My students need 30+ nonfiction books of their choosing for engaging book projects and more experience with reading nonfiction before college.
When a box of new nonfiction books arrived, rather than being grumbly or disappointed with the upcoming assignment, my Senior English students impatiently asked for first choice. Students came in at lunch to select and many were disappointed that the ones they had spied were gone. They wanted more!
Getting students in our rural, remote and low income school to expand their reading options is always a tricky task, but getting them to read nonfiction with enthusiasm has been especially difficult, considering our aging library and nearly nonexistent materials budget.
Recently I requested some high interest nonfiction selections through DonorsChoose and my students were so excited by them that they wanted to add some to the next list. So here is part 2 of our nonfiction reading project (the first one was titled Nonfiction for All: High Interest Texts to Engage Teens).
My students need nonfiction books of their choosing for engaging book projects and more experience with reading nonfiction before college. Looking at our list, you might find the selection diverse and even confusing. It simply exemplifies the variety of interests of my students as these books are their own personal choices for our project. Once they get a chance to read them, my students will compose a project describing what they learned from their texts and how they will apply these lessons to their future, something they don't often think about when reading nonfiction in particular.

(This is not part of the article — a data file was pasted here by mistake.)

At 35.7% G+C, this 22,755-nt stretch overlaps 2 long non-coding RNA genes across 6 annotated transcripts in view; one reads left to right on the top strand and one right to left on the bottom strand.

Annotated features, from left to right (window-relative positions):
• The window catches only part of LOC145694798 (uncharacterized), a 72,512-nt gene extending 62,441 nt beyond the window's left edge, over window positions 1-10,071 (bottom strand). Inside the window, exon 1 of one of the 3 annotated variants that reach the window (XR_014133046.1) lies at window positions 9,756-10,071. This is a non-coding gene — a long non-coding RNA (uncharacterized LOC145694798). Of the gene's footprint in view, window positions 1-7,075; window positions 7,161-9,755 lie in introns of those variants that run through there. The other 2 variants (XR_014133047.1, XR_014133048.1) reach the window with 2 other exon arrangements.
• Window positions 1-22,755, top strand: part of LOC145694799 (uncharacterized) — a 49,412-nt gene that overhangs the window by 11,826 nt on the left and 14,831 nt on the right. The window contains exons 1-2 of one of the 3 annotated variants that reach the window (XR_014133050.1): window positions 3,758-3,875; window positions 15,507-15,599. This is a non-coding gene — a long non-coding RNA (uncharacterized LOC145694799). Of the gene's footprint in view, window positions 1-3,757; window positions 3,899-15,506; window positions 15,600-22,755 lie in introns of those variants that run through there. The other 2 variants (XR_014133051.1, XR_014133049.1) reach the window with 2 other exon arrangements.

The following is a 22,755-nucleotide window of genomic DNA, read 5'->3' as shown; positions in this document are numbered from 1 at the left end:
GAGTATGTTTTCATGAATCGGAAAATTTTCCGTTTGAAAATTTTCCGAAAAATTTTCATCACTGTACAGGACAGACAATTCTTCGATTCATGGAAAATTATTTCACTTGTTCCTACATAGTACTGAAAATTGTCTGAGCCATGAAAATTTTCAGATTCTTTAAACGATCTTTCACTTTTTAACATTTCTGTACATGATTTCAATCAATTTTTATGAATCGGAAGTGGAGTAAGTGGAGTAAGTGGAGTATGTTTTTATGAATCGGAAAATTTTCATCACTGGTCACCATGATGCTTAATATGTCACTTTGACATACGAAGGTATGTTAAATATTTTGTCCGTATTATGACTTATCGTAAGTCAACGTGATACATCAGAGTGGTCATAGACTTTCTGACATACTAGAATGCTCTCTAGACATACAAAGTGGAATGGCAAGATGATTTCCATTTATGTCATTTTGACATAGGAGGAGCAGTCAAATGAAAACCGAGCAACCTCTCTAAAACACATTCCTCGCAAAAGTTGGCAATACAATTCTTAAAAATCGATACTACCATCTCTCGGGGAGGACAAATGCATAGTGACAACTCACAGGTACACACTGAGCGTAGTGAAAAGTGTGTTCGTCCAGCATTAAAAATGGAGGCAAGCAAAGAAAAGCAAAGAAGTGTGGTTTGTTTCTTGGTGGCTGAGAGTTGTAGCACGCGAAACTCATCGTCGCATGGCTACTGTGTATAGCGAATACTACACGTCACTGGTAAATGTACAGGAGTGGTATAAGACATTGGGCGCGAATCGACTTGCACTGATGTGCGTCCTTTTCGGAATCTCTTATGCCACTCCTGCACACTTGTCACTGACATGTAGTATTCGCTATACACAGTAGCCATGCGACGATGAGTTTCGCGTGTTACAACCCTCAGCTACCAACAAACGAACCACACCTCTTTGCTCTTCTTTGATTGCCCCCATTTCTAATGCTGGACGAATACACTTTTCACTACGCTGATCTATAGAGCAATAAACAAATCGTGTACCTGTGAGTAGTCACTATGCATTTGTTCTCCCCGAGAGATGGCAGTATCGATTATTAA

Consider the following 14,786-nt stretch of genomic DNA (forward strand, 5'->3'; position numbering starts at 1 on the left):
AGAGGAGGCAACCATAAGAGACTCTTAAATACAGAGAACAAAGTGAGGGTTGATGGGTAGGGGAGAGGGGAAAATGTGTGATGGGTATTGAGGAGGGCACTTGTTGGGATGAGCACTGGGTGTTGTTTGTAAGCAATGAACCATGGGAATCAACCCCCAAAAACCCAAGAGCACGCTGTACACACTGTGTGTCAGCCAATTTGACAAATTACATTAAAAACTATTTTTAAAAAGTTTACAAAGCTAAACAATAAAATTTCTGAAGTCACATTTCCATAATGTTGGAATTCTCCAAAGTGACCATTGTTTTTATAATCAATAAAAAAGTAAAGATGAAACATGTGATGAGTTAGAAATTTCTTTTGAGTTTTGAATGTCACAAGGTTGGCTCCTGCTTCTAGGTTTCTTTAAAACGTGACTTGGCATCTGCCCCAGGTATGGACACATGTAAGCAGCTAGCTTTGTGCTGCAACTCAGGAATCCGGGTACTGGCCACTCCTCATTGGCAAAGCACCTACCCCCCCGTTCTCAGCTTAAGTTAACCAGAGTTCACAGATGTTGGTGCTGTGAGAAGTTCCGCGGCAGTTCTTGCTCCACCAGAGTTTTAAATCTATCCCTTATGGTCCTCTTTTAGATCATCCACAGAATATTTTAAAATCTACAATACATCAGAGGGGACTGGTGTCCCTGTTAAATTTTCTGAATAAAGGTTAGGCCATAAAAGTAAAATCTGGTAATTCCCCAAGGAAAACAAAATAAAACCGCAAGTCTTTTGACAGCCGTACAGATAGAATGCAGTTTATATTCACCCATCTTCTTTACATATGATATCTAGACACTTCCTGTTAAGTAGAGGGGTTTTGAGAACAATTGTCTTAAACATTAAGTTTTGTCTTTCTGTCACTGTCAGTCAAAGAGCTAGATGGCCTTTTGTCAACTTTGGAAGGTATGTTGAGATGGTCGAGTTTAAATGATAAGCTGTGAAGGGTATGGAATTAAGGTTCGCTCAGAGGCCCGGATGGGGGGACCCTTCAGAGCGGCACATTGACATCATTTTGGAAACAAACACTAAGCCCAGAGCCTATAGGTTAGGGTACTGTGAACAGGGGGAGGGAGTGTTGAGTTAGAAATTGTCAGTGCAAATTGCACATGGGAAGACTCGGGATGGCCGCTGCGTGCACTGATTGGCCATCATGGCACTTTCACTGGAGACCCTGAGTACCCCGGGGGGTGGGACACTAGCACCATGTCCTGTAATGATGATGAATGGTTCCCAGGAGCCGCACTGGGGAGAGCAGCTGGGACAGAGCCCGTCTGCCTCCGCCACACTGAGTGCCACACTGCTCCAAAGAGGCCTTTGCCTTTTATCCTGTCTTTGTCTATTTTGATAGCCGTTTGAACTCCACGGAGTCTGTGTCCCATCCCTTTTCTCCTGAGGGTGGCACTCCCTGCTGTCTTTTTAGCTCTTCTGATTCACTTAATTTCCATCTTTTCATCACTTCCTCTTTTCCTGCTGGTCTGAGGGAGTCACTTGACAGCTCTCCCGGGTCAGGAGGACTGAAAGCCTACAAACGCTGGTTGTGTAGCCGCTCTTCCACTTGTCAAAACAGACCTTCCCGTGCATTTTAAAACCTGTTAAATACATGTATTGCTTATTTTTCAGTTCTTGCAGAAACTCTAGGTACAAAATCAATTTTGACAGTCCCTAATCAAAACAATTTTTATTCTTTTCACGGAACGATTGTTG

This set of books is essential to keeping my students engaged and mindful about making their own selections in reading and learning.
It will allow them to practice skills essential to adulthood with particular focus on college coursework. Finally the addition of these books to our classroom will help engage them in a world outside of our remote community where far more choices and experiences are available to them.
DonorsChoose makes it easy for anyone to help a classroom in need. Public school teachers from every corner of America create classroom project requests, and you can give any amount to the project that inspires you.